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Surface Damage and Bleaching Effect according to the Application Type of Home Tooth Bleaching Applicants
J Dent Hyg Sci 2020;20:252-60
Published online December 31, 2020;
© 2020 Korean Society of Dental Hygiene Science.

Na-Yeoun Tak* , Do-Seon Lim* , Hee-Jung Lim , and Im-Hee Jung

Department of Dental Hygiene, The Graduate School of Health Science, Eulji University, Seongnam 13135, Korea
Correspondence to: † Im-Hee Jung,
Department of Dental Hygiene, The Graduate School of Health Science, Eulji University, 553 Sanseong-daero, Seongnam 13135, Korea
Tel: +82-31-740-7247, Fax: +82-31-740-7352, E-mail:
*These authors contributed equally to this work.
Received November 16, 2020; Revised November 30, 2020; Accepted December 9, 2020.
Background: In this study, the bleaching effect and surface damage of two types of over-the-counter home tooth bleaching agents were explored using an in vitro study of bleaching agents applied to bovine teeth specimens for 14 days.
Methods: Domestic over-the-counter home tooth bleaching agents of gel and patch form that shared common active ingredients and manufacturers were selected and tested. The experiment specimens were made using composite resin with bovine tooth samples and then measured the initial microhardness. Specimens were then divided into a Gel group and a Patch group and underwent bleaching treatment once a day for two weeks for 30 to 60 minutes (recommended) or 7 hours. All specimens were coffee-stained prior to bleaching. The bleaching effect was measured using a spectrophotometer and surface damage was measured using a microhardness meter.
Results: The difference in color following the bleaching procedure was positive in both the Gel and Patch group, although there were no statistically significant differences in bleaching effect between groups. There was no significant difference in bleaching effect based on duration. The microhardness test revealed that both the Gel group and the Patch group had surface damage after bleaching. The greatest surface damage was found in the Patch group that had undergone a 7-hour bleaching treatment, although the differences were not statistically significant.
Conclusion: The bleaching effect of the home tooth bleaching agent was visible to the naked eye. However, longer applications than recommended did not result in greater bleaching, unlike consumers’ expectations, and instead increased the chance of enamel damage. As such, there is a need for consumers to be alert and adhere to recommendations provided by each company.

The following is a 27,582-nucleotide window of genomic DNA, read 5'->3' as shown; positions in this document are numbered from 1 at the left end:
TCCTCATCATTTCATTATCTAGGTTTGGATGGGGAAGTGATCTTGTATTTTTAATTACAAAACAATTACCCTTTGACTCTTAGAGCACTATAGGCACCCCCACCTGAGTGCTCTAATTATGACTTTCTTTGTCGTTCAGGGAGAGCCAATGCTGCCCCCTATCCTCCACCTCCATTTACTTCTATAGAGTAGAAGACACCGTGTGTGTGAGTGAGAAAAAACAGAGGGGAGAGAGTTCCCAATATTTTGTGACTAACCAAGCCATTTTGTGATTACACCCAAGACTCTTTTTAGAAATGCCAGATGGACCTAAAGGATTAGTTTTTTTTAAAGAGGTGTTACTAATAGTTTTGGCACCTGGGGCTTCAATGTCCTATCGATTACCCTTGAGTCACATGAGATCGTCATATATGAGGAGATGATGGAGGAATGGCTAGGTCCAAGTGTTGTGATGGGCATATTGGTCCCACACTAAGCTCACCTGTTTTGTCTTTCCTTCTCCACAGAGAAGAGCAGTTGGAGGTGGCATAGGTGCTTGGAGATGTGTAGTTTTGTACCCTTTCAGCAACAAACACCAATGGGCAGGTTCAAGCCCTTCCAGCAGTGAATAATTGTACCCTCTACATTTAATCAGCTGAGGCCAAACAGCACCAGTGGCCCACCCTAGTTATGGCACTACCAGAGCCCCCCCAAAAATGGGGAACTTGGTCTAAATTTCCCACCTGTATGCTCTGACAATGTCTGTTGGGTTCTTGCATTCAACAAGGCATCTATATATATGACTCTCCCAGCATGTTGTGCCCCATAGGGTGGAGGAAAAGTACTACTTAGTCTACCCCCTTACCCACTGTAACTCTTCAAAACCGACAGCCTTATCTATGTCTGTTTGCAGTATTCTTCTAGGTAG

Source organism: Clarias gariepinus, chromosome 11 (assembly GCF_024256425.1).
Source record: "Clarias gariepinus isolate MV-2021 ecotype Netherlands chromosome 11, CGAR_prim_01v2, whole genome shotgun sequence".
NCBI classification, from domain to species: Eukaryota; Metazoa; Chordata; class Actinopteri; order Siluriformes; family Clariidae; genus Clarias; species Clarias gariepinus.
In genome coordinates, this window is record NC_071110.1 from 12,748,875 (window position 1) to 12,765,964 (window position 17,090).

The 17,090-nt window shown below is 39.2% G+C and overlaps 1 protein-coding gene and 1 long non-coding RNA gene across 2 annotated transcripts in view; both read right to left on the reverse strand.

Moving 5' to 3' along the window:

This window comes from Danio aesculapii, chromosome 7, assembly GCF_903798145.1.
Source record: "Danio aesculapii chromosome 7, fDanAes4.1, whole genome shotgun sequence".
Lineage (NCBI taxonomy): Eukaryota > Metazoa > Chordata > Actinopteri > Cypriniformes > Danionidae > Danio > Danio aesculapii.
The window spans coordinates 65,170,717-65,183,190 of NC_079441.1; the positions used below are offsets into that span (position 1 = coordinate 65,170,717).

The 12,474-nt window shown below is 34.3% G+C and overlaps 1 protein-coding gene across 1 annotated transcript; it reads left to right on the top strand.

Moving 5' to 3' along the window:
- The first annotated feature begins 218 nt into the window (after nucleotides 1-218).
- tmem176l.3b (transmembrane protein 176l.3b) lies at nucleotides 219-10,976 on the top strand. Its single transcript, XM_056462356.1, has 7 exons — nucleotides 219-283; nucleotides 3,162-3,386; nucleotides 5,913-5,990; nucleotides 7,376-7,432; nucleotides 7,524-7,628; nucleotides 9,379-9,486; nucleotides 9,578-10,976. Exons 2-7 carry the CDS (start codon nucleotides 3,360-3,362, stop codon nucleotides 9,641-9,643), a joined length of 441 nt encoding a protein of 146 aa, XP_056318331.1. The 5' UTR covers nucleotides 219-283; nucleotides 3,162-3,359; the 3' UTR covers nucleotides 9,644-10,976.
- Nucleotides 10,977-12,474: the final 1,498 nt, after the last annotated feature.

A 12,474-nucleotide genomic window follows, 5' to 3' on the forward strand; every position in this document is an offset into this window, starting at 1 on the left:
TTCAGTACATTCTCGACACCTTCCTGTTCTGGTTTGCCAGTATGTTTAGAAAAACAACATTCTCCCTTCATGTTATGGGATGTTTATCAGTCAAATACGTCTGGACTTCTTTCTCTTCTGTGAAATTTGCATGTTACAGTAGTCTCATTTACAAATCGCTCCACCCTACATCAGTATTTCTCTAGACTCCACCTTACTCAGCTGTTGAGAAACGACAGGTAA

Keywords : Bleaching agents, Hydrogen peroxide, Tooth bleaching

Appearance-altering behavior to create an all-appealing, extroverted image has become one of the dominant cultures of daily life in the current generation along with the desire to enhance one’s appearance1). In particular, the desire for clean, white teeth manifest in various ways, including undergoing laminate or tooth bleaching procedures2-4).

Tooth bleaching is a procedure in which stained teeth are bleached white, which can be categorized as follows: in-office bleaching, where the individual receives treatment at a dentist’s office; home bleaching, where the bleaching procedure is done at home using a personal mouthguard and expert supervision; and over-the-counter (OTC) home bleaching, where a product is purchased OTC and the bleaching procedure is done without expert supervision5). Among these, OTC home bleaching is the most popular tooth bleaching technique as products can easily be purchased online or in stores and does not require a visit to the dentist’s office for a personal mouthguard6). OTC home bleaching products include whitening toothpastes (cream type bleaching agents), patches (coated strip type patches applied onto the tooth surface), and gels (paint-on type bleaching agents provided in a tube or syringe)7,8).

Although the exact mechanism of tooth bleaching is not known for certain, it has been understood that hydrogen peroxide free radicals penetrate through enamel and dentine, causing an oxidation of the pigment inside the tooth, which results in bleaching9). Hydrogen peroxide, the main component of bleaching agents, is a very strong oxidizing agent that is colorless and odorless. Close attention is required when using hydrogen peroxide as it may cause corrosion and chemical burns on the skin, eyes, or oral mucosa. During in-office bleaching, a high concentration (30% or higher) of hydrogen peroxide is often used, although there tends to be strict safety protocols in direct interventions by dentists. In contrast, home bleaching is conducted in the absence of an expert, which may put the user at risk even if low-concentration hydrogen peroxide is used10).